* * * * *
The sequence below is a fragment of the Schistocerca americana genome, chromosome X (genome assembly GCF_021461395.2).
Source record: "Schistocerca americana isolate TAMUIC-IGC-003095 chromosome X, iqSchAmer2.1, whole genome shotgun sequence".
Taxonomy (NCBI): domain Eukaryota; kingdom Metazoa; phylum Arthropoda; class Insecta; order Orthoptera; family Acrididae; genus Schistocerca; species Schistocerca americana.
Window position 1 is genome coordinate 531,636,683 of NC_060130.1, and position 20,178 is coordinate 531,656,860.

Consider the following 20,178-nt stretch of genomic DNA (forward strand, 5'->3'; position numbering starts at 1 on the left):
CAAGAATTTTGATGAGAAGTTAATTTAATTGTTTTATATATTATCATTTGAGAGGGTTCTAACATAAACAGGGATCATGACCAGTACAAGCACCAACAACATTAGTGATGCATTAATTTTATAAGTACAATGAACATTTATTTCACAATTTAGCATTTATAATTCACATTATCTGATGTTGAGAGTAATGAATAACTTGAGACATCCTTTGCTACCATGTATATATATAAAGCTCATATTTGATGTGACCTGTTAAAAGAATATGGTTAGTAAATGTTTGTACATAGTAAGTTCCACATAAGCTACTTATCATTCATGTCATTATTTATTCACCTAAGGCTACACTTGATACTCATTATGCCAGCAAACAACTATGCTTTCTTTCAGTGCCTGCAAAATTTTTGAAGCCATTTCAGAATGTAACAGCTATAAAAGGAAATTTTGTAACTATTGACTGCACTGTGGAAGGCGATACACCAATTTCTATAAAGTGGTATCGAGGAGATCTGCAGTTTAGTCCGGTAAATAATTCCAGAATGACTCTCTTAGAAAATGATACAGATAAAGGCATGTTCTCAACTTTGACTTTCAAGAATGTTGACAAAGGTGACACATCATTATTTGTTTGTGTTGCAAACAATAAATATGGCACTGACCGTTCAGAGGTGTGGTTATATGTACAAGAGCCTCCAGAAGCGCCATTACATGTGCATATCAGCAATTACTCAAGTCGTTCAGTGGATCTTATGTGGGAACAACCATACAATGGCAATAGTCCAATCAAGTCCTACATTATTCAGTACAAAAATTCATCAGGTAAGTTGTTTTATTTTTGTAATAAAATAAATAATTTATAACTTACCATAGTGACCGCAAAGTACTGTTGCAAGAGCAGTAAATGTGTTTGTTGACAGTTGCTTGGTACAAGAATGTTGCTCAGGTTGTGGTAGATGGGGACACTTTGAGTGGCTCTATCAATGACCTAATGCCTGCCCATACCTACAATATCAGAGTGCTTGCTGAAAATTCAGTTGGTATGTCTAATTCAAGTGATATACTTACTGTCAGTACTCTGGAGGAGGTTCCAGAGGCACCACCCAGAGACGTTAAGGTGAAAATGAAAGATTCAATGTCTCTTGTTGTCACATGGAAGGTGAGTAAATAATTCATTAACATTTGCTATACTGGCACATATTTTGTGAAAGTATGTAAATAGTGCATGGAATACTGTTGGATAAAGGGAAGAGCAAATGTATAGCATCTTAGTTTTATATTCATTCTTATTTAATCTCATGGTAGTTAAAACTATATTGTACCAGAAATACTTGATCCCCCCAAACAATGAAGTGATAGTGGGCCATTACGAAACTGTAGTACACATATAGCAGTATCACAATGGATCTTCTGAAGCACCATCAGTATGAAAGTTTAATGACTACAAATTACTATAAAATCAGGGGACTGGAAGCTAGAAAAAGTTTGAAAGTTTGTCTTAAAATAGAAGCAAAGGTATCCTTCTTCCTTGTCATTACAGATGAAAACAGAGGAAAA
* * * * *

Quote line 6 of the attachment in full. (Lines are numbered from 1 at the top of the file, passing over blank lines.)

CAAGAATTTTGATGAGAAGTTAATTTAATTGTTTTATATATTATCATTTGAGAGGGTTCTAACATAAACAGGGATCATGACCAGTACAAGCACCAACAACATTAGTGATGCATTAATTTTATAAGTACAATGAACATTTATTTCACAATTTAGCATTTATAATTCACATTATCTGATGTTGAGAGTAATGAATAACTTGAGACATCCTTTGCTACCATGTATATATATAAAGCTCATATTTGATGTGACCTGTTAAAAGAATATGGTTAGTAAATGTTTGTACATAGTAAGTTCCACATAAGCTACTTATCATTCATGTCATTATTTATTCACCTAAGGCTACACTTGATACTCATTATGCCAGCAAACAACTATGCTTTCTTTCAGTGCCTGCAAAATTTTTGAAGCCATTTCAGAATGTAACAGCTATAAAAGGAAATTTTGTAACTATTGACTGCACTGTGGAAGGCGATACACCAATTTCTATAAAGTGGTATCGAGGAGATCTGCAGTTTAGTCCGGTAAATAATTCCAGAATGACTCTCTTAGAAAATGATACAGATAAAGGCATGTTCTCAACTTTGACTTTCAAGAATGTTGACAAAGGTGACACATCATTATTTGTTTGTGTTGCAAACAATAAATATGGCACTGACCGTTCAGAGGTGTGGTTATATGTACAAGAGCCTCCAGAAGCGCCATTACATGTGCATATCAGCAATTACTCAAGTCGTTCAGTGGATCTTATGTGGGAACAACCATACAATGGCAATAGTCCAATCAAGTCCTACATTATTCAGTACAAAAATTCATCAGGTAAGTTGTTTTATTTTTGTAATAAAATAAATAATTTATAACTTACCATAGTGACCGCAAAGTACTGTTGCAAGAGCAGTAAATGTGTTTGTTGACAGTTGCTTGGTACAAGAATGTTGCTCAGGTTGTGGTAGATGGGGACACTTTGAGTGGCTCTATCAATGACCTAATGCCTGCCCATACCTACAATATCAGAGTGCTTGCTGAAAATTCAGTTGGTATGTCTAATTCAAGTGATATACTTACTGTCAGTACTCTGGAGGAGGTTCCAGAGGCACCACCCAGAGACGTTAAGGTGAAAATGAAAGATTCAATGTCTCTTGTTGTCACATGGAAGGTGAGTAAATAATTCATTAACATTTGCTATACTGGCACATATTTTGTGAAAGTATGTAAATAGTGCATGGAATACTGTTGGATAAAGGGAAGAGCAAATGTATAGCATCTTAGTTTTATATTCATTCTTATTTAATCTCATGGTAGTTAAAACTATATTGTACCAGAAATACTTGATCCCCCCAAACAATGAAGTGATAGTGGGCCATTACGAAACTGTAGTACACATATAGCAGTATCACAATGGATCTTCTGAAGCACCATCAGTATGAAAGTTTAATGACTACAAATTACTATAAAATCAGGGGACTGGAAGCTAGAAAAAGTTTGAAAGTTTGTCTTAAAATAGAAGCAAAGGTATCCTTCTTCCTTGTCATTACAGATGAAAACAGAGGAAAA